South Africa wind will need to invest in blade repair capacity


Altitec, a leading turbine rotor blade inspection and repair specialist, recently highlighted the need for South Africa to expand its pool of blade repair technicians to support operations and maintenance in the sector.

As shown by Altitec’s 2018 Blade Repair Atlas, published in October, newer wind farms, those under five years old, typically require more active monitoring and maintenance. Nearly all of South Africa’s installed wind energy capacity is under five years old.

The development of wind energy in South Africa has gathered momentum in 2018 since Energy Minister Jeff Radebe signed 27 agreements with independent power producers on behalf of Eskom in April, which included 12 wind energy projects with a capacity of more than 1.3 GW. Looking to the future, the government expects South Africa’s total installed capacity to reach 11.5 GW by 2030.

New wind energy capacity will drive employment in the country, not only during construction, but also over the longer term throughout the operational life of the assets. Altitec’s Blade Atlas, which breaks down the activity of their rotor blade technicians on wind farms worldwide, younger wind farms require an average seven repairs per turbine, compared with only 2.2 repairs per turbine for farms older than five years.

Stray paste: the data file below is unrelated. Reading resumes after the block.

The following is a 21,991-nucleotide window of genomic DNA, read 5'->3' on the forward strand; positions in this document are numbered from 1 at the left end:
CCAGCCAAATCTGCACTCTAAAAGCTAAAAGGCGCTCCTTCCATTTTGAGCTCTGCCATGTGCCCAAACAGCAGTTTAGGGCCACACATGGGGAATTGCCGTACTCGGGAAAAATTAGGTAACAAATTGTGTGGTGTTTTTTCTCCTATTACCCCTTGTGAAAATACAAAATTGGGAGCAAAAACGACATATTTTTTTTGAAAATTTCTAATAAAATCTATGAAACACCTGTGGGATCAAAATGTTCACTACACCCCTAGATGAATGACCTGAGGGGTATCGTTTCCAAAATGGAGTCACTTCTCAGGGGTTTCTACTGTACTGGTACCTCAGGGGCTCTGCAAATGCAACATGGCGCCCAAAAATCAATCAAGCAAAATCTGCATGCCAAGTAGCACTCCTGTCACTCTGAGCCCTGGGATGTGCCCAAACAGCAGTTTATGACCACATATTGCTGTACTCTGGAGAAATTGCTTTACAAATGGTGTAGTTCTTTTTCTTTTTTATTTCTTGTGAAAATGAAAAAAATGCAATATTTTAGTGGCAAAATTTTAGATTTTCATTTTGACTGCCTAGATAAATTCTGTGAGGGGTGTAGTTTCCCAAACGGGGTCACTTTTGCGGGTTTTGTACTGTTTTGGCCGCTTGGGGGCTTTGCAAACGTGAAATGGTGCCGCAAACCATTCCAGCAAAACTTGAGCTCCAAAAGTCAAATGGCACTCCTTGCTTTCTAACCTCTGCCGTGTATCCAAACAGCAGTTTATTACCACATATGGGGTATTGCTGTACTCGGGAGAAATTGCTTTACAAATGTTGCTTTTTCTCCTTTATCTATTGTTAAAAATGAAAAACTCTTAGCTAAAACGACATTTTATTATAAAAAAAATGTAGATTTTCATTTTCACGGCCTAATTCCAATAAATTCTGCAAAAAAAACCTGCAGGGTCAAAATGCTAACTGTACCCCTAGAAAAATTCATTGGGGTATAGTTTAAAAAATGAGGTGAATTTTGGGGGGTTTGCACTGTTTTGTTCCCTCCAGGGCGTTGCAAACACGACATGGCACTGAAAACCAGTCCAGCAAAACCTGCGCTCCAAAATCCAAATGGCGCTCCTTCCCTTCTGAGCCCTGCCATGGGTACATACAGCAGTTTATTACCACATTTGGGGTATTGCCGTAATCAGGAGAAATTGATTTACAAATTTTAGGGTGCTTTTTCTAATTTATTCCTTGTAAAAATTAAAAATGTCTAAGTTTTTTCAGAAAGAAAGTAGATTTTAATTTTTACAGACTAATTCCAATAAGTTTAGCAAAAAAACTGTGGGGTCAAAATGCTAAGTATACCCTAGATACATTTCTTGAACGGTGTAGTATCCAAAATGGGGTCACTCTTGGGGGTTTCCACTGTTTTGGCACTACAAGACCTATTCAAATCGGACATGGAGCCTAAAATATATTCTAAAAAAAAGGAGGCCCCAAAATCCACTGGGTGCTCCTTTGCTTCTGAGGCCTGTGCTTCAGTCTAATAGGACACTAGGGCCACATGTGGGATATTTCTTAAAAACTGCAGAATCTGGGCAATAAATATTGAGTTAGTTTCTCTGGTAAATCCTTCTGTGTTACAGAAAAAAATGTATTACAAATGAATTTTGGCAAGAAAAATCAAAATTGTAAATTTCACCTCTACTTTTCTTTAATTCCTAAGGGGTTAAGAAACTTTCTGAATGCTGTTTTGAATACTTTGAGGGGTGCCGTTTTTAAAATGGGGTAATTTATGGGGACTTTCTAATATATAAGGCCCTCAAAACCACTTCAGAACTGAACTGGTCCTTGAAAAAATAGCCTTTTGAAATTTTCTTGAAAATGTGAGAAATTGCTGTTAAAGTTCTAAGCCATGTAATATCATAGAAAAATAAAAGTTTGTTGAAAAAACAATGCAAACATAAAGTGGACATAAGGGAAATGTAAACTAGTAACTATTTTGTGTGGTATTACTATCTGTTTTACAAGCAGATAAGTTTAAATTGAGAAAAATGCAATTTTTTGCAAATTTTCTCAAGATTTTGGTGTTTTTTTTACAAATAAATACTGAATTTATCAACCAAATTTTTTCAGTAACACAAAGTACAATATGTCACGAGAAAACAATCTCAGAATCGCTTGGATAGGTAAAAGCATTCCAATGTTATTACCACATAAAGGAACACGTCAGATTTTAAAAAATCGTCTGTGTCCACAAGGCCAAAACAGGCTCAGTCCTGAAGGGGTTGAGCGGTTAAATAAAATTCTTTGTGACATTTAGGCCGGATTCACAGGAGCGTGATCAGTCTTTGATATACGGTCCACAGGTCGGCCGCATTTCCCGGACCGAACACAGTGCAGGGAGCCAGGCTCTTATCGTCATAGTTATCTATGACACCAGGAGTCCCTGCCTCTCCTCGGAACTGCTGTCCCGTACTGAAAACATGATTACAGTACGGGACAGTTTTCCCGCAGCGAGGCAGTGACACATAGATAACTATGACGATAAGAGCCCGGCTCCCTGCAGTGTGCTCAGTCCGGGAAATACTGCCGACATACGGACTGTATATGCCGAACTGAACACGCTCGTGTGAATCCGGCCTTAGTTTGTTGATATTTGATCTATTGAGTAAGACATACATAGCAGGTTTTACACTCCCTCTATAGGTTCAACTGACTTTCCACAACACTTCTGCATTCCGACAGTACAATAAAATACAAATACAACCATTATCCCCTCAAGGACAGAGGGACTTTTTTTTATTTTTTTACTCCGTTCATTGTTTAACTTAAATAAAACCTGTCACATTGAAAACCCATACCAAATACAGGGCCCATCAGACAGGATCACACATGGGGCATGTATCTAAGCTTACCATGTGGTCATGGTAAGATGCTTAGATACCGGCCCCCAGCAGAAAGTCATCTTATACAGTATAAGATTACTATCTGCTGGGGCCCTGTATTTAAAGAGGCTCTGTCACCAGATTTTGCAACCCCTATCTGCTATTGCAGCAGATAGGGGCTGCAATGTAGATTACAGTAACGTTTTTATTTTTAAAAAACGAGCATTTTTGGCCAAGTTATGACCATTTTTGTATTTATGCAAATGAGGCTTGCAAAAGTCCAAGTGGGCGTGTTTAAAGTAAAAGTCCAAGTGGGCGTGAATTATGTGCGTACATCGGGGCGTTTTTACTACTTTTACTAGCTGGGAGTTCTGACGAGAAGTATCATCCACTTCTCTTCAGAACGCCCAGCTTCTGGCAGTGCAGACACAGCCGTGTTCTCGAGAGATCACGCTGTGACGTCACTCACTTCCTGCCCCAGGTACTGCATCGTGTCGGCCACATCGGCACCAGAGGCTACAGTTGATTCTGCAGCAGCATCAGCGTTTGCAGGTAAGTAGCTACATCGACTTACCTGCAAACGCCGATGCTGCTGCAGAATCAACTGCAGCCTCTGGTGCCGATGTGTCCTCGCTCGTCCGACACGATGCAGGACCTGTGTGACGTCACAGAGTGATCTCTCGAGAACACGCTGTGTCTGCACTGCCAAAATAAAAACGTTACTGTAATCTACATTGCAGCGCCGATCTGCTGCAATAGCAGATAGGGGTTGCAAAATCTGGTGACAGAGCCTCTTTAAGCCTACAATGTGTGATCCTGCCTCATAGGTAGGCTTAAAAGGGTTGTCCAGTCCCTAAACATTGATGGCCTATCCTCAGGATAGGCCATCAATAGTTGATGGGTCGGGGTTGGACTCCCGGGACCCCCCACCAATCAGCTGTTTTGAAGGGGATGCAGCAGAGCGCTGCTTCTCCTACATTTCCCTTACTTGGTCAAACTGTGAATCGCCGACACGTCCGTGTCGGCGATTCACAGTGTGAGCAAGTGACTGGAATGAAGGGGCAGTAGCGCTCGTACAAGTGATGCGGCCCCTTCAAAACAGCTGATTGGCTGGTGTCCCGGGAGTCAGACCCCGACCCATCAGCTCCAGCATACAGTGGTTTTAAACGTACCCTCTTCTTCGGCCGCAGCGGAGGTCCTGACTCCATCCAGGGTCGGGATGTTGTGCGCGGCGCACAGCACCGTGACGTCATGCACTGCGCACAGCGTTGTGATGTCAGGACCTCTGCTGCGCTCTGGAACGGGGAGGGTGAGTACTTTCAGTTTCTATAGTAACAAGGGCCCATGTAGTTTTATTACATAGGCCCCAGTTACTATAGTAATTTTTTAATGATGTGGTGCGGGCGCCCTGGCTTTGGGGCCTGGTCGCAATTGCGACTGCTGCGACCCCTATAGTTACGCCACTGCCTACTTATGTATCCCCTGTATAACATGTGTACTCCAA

Three-quarters of Altitec’s inspections and repairs around the world were carried out on wind farms younger than five years old, while 15 percent of operations were undertaken on wind farms in South Africa. Altitec segments its repairs in to three distinct types. The report shows that internal works made up 12 percent of all repairs by type in 2018, external repairs were 31 percent, with replacement of aerodynamic add-ons making up the 47 percent of all repairs Altitec carried out in the year.

“With the planned growth in wind farms over the next decade, South Africa will need a local cohort of highly-skilled rotor blade repair technicians to ensure the wind turbine fleet remains in optimal operation,” said Riccardo Buehler, director of Altitec South Africa. “The Altitec Academy in Cape Town provides local training built on global experience to guarantee technicians have the skills to inspect and record damage to blades, and identify and conduct the necessary repairs.”

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